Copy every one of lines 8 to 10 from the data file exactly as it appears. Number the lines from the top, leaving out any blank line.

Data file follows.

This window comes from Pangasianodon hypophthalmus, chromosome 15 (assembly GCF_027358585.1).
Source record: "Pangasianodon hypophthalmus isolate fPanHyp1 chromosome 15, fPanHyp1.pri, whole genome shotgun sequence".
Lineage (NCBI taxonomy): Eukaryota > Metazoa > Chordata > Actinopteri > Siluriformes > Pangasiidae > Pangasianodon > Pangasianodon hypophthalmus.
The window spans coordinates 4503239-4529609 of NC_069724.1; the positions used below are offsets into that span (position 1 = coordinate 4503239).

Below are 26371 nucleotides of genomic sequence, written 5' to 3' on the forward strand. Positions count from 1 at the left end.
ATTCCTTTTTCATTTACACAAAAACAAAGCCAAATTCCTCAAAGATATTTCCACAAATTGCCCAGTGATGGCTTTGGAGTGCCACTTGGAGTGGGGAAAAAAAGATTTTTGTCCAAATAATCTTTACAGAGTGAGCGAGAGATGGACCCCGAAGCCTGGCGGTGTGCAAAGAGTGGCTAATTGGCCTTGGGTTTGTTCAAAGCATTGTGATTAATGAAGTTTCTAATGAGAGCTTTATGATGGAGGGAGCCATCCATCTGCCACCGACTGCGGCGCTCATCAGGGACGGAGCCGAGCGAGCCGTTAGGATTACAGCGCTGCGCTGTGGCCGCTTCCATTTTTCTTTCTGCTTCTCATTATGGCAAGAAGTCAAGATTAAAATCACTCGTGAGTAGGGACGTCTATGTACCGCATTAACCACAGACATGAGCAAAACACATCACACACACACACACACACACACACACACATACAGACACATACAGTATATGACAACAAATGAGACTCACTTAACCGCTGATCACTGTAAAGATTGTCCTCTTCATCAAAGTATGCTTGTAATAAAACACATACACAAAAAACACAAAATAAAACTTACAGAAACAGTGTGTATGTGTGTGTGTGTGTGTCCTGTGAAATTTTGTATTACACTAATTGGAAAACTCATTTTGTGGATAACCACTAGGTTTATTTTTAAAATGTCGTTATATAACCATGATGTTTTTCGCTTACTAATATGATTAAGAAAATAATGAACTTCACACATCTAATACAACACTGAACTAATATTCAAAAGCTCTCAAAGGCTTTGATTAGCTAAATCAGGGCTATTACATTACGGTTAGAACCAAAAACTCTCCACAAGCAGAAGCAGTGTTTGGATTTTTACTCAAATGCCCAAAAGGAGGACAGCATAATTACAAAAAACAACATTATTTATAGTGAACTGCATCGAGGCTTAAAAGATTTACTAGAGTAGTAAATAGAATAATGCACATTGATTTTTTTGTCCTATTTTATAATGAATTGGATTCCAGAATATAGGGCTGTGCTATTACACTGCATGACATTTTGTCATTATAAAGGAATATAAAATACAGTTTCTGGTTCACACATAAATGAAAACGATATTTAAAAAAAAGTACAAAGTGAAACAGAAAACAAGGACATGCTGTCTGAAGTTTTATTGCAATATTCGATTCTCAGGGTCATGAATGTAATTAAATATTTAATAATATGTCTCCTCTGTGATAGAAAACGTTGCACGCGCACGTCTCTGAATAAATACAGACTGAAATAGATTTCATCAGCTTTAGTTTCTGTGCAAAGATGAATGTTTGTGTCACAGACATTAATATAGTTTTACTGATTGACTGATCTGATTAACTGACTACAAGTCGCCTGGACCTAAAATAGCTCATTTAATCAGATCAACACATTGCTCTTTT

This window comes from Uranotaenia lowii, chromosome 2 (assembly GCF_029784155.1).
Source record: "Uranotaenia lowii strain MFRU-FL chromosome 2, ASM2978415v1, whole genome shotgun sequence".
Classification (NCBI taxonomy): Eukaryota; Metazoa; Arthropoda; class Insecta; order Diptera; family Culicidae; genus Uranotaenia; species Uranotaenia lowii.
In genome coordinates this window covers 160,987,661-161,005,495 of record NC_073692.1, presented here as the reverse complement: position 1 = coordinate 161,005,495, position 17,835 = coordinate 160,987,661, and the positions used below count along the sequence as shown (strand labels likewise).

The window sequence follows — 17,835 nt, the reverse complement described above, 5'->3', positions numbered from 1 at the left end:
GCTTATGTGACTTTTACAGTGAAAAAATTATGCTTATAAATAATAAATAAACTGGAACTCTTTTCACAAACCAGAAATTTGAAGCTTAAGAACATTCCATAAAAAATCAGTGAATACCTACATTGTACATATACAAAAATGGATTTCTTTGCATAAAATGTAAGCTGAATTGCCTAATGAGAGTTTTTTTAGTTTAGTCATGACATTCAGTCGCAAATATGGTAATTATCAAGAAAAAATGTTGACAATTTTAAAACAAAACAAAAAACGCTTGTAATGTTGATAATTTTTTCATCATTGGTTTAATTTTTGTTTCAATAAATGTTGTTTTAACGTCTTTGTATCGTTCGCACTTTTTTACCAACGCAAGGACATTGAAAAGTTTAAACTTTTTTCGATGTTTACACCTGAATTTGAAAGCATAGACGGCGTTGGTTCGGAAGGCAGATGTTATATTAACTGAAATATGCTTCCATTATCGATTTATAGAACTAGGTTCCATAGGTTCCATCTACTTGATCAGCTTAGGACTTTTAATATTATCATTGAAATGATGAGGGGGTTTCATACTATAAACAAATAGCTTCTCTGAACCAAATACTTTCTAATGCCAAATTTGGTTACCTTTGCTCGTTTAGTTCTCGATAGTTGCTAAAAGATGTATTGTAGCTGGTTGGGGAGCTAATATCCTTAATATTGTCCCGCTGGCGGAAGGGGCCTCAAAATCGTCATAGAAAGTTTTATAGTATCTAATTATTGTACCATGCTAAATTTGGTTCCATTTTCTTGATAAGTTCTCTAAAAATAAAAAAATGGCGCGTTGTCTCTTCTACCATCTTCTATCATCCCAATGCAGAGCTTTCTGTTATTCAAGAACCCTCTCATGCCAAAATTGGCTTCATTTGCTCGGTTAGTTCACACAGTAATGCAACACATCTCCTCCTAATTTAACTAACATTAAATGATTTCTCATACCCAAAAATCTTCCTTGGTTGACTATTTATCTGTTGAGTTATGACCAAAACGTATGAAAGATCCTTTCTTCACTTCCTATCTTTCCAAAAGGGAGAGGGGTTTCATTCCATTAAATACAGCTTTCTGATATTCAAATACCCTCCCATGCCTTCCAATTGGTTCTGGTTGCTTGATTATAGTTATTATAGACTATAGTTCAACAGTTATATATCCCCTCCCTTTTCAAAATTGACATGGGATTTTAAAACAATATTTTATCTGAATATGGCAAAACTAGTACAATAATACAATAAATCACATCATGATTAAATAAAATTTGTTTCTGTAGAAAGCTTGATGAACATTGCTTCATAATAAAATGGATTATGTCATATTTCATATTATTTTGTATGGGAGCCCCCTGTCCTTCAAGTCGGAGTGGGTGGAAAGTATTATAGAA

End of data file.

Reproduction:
Source record: "Uranotaenia lowii strain MFRU-FL chromosome 2, ASM2978415v1, whole genome shotgun sequence".
Classification (NCBI taxonomy): Eukaryota; Metazoa; Arthropoda; class Insecta; order Diptera; family Culicidae; genus Uranotaenia; species Uranotaenia lowii.
In genome coordinates this window covers 160,987,661-161,005,495 of record NC_073692.1, presented here as the reverse complement: position 1 = coordinate 161,005,495, position 17,835 = coordinate 160,987,661, and the positions used below count along the sequence as shown (strand labels likewise).